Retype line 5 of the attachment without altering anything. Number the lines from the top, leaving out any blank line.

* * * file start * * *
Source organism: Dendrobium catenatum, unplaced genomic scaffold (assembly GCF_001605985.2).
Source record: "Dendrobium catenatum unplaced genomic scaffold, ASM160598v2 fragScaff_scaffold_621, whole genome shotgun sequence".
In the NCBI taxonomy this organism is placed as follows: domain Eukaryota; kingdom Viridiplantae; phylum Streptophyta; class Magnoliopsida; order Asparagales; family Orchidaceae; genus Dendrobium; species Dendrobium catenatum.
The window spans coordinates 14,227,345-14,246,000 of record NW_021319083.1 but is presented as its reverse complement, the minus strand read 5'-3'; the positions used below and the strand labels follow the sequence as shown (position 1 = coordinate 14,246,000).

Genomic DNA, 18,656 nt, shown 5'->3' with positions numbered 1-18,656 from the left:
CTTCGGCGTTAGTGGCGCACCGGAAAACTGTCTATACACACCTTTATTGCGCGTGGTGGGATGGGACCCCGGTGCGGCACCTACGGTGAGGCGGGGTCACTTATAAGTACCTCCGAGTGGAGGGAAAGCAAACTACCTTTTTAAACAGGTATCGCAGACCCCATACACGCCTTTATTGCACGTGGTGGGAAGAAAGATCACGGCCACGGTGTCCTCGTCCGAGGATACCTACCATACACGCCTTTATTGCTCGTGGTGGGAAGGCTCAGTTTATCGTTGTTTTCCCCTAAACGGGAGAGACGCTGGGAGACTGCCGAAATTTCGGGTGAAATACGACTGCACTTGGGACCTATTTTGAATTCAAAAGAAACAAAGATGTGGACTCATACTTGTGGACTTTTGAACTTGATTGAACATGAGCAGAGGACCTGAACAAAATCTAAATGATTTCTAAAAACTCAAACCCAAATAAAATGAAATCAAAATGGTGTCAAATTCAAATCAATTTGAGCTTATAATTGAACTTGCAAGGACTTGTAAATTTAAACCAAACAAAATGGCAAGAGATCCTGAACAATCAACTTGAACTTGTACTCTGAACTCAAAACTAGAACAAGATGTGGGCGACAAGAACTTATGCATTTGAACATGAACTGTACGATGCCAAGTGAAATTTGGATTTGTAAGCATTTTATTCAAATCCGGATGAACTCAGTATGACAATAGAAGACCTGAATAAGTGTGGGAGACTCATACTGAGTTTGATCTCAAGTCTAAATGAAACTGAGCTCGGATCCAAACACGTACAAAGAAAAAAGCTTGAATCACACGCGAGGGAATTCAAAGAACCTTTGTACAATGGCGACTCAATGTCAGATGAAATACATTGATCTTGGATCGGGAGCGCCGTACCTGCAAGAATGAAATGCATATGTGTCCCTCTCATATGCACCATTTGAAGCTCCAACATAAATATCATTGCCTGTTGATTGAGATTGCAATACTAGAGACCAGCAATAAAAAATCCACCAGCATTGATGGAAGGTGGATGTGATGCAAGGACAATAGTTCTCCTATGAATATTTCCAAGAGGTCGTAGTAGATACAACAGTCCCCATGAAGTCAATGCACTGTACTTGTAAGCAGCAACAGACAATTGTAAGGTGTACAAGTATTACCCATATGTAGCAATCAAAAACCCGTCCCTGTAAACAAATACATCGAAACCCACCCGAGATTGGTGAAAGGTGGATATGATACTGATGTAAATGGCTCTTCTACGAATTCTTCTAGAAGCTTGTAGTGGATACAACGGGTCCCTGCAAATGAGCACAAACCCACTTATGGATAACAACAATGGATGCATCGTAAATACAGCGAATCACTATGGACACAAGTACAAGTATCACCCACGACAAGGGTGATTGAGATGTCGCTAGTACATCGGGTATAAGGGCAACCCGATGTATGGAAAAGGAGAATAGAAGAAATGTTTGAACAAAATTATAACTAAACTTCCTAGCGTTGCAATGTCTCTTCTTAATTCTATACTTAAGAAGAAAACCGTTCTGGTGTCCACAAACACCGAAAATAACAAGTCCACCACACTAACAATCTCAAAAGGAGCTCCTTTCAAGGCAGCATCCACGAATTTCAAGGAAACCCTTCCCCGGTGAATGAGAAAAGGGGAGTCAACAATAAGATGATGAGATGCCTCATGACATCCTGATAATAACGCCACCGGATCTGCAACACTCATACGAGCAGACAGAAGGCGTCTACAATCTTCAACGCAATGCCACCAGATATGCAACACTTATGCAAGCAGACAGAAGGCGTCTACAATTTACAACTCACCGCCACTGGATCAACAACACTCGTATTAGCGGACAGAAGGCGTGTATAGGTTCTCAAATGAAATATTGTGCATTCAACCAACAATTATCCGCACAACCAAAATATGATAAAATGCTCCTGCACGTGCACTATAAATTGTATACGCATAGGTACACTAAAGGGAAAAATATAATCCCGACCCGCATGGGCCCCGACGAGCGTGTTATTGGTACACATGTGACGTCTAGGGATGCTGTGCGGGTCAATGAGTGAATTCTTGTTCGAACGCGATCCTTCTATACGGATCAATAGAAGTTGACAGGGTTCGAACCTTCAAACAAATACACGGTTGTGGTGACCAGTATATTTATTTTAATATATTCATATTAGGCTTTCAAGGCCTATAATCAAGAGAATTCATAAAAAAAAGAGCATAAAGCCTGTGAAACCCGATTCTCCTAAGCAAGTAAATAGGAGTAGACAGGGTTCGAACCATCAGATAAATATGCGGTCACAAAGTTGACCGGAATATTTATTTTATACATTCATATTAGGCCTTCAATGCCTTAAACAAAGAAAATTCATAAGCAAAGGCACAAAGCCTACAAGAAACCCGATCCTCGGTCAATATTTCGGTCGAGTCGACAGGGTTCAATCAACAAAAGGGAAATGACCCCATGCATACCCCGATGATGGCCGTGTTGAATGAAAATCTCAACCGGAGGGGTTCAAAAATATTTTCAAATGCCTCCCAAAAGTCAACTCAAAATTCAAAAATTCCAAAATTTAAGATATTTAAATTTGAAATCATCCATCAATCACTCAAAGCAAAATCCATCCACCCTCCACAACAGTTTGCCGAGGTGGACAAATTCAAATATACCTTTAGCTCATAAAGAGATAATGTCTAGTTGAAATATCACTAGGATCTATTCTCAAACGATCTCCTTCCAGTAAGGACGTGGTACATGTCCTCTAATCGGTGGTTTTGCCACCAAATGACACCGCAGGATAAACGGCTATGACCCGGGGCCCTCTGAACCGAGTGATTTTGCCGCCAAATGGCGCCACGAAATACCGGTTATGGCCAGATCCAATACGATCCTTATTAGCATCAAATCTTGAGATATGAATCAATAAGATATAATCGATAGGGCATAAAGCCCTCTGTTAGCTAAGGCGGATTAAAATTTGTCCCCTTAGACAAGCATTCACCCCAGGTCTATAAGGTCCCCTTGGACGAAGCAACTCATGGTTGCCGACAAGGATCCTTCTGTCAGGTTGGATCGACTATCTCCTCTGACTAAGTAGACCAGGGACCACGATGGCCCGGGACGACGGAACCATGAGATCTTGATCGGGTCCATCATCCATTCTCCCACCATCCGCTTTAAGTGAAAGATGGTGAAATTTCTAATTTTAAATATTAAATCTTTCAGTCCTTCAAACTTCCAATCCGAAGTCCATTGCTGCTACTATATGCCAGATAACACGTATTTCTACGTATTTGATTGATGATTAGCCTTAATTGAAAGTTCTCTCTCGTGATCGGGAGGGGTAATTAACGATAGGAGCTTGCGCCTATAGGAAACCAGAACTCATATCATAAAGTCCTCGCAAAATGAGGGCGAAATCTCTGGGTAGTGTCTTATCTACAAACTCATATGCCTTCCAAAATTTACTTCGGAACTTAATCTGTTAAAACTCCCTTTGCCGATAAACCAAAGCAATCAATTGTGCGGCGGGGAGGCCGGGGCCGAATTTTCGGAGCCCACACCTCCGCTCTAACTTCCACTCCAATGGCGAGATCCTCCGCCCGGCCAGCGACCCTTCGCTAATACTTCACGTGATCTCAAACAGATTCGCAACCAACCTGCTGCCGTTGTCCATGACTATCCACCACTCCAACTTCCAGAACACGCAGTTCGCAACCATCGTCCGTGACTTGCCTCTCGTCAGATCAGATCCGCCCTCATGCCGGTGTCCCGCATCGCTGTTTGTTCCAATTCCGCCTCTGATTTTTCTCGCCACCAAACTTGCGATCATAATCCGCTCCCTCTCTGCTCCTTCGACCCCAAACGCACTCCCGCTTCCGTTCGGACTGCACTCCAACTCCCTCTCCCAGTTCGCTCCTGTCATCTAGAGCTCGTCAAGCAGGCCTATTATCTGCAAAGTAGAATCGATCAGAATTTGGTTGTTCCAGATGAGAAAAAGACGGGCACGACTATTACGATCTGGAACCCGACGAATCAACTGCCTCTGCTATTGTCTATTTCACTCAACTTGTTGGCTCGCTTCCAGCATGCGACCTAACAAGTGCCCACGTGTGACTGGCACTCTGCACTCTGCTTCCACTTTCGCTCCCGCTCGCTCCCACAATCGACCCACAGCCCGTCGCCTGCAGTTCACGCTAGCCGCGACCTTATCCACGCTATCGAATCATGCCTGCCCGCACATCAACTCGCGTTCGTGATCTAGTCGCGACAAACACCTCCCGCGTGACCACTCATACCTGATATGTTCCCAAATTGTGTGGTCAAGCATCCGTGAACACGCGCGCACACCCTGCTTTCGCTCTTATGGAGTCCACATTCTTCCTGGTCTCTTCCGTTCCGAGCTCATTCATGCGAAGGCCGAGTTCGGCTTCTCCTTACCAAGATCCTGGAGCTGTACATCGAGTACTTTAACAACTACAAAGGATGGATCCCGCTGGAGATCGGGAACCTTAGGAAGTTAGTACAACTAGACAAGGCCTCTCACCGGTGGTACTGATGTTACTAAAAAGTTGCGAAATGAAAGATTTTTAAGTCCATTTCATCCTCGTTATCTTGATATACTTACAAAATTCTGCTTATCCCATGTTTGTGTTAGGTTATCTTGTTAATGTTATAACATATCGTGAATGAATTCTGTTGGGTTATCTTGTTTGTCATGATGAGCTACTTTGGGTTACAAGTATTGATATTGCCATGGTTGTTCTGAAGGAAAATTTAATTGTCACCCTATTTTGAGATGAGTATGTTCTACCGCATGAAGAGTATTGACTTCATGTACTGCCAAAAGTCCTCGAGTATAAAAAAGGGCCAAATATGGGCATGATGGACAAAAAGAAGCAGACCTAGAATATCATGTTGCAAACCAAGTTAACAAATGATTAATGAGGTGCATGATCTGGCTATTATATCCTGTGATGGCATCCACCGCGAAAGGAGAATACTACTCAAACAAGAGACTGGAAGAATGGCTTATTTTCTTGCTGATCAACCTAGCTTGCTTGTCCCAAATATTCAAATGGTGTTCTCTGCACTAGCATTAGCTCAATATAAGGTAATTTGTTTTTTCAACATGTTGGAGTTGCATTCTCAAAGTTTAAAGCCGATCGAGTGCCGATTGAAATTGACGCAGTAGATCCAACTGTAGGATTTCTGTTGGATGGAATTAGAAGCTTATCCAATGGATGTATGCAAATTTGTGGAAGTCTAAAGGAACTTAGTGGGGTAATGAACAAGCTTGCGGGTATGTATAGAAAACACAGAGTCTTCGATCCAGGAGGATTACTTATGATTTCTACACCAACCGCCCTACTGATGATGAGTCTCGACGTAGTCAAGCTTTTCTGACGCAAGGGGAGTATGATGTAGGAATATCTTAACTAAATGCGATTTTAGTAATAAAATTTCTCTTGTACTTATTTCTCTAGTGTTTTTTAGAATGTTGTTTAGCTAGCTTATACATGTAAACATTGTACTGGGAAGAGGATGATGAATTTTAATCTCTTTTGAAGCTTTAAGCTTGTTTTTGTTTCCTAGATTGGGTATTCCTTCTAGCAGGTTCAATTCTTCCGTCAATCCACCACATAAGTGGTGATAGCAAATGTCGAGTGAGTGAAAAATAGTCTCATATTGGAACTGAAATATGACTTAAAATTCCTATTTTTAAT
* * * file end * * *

Genomic DNA, 18,656 nt, shown 5'->3' with positions numbered 1-18,656 from the left: